RUSSIAN AND SOVIET BATTLESHIPS
By Stephen McLaughlin
Retail Price : $89.95
ISBN 1557504814Binding : HBNumber of Pages : 528Number of Photos : 105 monochromeNumber of Line Art Drawings: 96
Drawing on Russian research, Stephen McLaughlin has compiled the design histories of all Russian armored line-of-battle ships from the Pëtr Velikii of the 1870s for the czar to concepts in the 1950s for Stalin. By using practically all source material, this book provides a fresh look at Russian battleships, compares them factually with foreign contemporaries, and corrects errors of detail in previous accounts. Over half of Russia’s forty completed or acquired battleships met violent ends. War, political revolution, and oppression constantly leave their marks.
The book has 49 chapters, all short. Chapters 1–24 cover ironclads, pre-dreadnought battleships, the Russo-Japanese war, and subsequent revolutionary activities, including the Potëmkin incident. At a time when a warship was reckoned to lose 10% of her fighting capability every 1,000 miles from base, Russian pre-dreadnoughts sailed halfway around the globe and then fought a refreshed Japanese fleet at Tsushima. An interesting chapter covers the technical lessons that the Russians drew from the war. At the same time when the RN and USN produced their first dreadnought designs with greatly reduced secondary armament, the Russians decided to increase their battleships’ anti-torpedo boat armament.
Chapters 25–37 cover the dreadnoughts, modernization of older battleships, the First World War, and the Russian Revolution. Russian pre-dreadnoughts fought German dreadnoughts. Ironies abound. Revolutionary fervor often came from sailors. In 1921 the fleet revolted against Bolshevik oppression. Battleship Sevastopol suffered over 100 killed in a duel against Red Army artillery. The Bolsheviks mustered 45,000 troops to attack across the frozen Gulf of Finland. Victorious, the Bolsheviks renamed the battleships for revolutionary political correctness and executed over 2,000 revolutionary sailors.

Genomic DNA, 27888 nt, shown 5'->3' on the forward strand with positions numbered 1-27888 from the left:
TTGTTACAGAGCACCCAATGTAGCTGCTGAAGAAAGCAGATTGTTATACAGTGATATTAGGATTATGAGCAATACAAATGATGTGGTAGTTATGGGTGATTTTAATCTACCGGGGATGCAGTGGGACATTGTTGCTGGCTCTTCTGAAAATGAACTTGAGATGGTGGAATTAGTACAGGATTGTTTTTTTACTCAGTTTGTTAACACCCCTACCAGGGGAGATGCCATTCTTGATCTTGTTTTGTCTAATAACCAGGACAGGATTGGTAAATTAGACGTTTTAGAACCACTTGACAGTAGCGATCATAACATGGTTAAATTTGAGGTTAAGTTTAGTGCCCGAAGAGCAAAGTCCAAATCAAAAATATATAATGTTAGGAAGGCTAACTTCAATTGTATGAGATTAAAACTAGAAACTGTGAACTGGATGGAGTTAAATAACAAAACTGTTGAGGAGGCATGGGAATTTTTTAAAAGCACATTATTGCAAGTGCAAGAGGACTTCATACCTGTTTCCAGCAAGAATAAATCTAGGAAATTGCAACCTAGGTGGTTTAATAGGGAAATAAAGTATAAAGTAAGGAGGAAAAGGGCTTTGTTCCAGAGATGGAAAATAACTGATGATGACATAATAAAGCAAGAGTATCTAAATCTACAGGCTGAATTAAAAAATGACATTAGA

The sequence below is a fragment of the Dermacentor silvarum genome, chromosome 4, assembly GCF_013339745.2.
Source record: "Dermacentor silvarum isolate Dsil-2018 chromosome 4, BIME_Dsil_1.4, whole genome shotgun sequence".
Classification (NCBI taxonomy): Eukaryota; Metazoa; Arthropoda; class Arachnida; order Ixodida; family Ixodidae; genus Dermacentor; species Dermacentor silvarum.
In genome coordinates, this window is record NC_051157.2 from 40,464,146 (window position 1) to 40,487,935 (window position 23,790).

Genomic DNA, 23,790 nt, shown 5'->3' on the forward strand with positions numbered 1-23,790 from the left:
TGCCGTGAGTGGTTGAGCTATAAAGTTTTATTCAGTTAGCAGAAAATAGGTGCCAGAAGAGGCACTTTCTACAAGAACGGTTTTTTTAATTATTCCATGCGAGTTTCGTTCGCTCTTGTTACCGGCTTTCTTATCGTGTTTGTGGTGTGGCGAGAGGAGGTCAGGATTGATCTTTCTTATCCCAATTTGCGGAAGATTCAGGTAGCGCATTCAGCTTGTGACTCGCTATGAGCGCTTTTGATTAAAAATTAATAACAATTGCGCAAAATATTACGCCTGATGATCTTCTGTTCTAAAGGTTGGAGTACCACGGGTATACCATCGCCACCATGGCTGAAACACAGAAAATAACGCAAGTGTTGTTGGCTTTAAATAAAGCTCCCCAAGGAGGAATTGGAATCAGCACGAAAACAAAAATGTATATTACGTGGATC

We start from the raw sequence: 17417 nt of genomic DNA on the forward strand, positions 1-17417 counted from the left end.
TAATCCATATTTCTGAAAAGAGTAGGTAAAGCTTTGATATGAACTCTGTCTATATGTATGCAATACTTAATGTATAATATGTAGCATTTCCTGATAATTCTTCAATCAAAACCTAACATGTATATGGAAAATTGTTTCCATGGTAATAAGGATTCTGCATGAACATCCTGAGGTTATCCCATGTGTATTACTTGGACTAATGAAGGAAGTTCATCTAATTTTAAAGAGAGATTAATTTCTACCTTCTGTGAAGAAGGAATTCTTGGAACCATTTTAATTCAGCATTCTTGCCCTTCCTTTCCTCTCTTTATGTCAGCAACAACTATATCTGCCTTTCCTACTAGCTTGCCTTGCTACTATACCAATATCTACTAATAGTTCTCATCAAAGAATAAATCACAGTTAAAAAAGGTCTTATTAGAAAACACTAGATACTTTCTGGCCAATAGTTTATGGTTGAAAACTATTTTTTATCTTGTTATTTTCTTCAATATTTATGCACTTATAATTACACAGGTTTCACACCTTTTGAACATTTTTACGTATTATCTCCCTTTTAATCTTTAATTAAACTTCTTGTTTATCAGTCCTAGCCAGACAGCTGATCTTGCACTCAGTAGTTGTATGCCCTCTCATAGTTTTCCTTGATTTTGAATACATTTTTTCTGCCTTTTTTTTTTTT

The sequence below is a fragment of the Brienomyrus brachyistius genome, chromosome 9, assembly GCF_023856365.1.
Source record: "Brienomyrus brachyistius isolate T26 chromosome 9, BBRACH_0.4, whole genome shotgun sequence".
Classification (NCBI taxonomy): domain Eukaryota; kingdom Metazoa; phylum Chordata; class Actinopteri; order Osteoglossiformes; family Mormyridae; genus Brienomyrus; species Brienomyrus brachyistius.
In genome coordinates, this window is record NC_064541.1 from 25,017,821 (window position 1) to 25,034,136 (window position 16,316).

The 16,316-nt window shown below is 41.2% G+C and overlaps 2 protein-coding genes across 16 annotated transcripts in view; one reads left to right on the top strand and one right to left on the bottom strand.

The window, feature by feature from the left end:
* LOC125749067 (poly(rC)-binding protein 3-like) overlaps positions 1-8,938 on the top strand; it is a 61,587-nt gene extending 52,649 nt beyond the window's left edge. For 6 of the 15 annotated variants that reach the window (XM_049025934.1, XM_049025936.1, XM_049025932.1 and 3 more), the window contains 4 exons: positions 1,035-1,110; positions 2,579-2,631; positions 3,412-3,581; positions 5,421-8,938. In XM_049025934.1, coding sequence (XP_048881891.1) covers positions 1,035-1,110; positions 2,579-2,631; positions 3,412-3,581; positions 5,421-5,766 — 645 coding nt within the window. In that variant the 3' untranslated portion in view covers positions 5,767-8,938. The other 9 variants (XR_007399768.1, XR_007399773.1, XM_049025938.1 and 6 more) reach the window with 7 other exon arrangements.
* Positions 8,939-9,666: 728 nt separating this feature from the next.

Chapters 38–48 cover modernization of Czarist battleships and plans before and after the Second World War. This section necessarily involves mostly conceptual designs that were never started and construction that was never completed. Chapter 49 has Stephen McLaughlin’s conclusions. Russian battleships had flaws but so did all such ships. His evaluation of tumblehome, a weight-saving feature in the 19th century, should interest U.S. Navy readers, since this feature has recently been considered for new USN surface combatants for its stealth qualities.
Illustrations are large, sharp, and detailed, and include several two-page spreads. The book covers foreign influences, gunfire control systems, former foreign ships in Russian service, and former Russian ships in Japanese service. Russian plans often never became reality. A plan to rearm the ex-Italian Novorossiisk with Russian 12-inch guns was abandoned after the ship discovered, evidently via her anchor chain, that plans for minesweeping of Black Sea harbors had not been carried out, either.
What this book does not cover: As primarily a design history from Russian sources instead of a general operational history, this book does not repeat or summarize published accounts of combat. Modelers should know that color schemes are not covered. The book does not cover coastal defense ships, the very large cruisers begun in the 1940s, and the unarmored ships of the nuclear age. Stephen McLaughlin covers the large cruisers separately in Warship 2004.
Russian and Soviet Battleships will fascinate any battleship enthusiast. This book is yet more interesting for its broad view. In describing the difficulties of translating the designs to actual warships the book illuminates the varying industrial state of Russia during the battleship era.
Review by Michael C. Potter, Captain, SC, USNR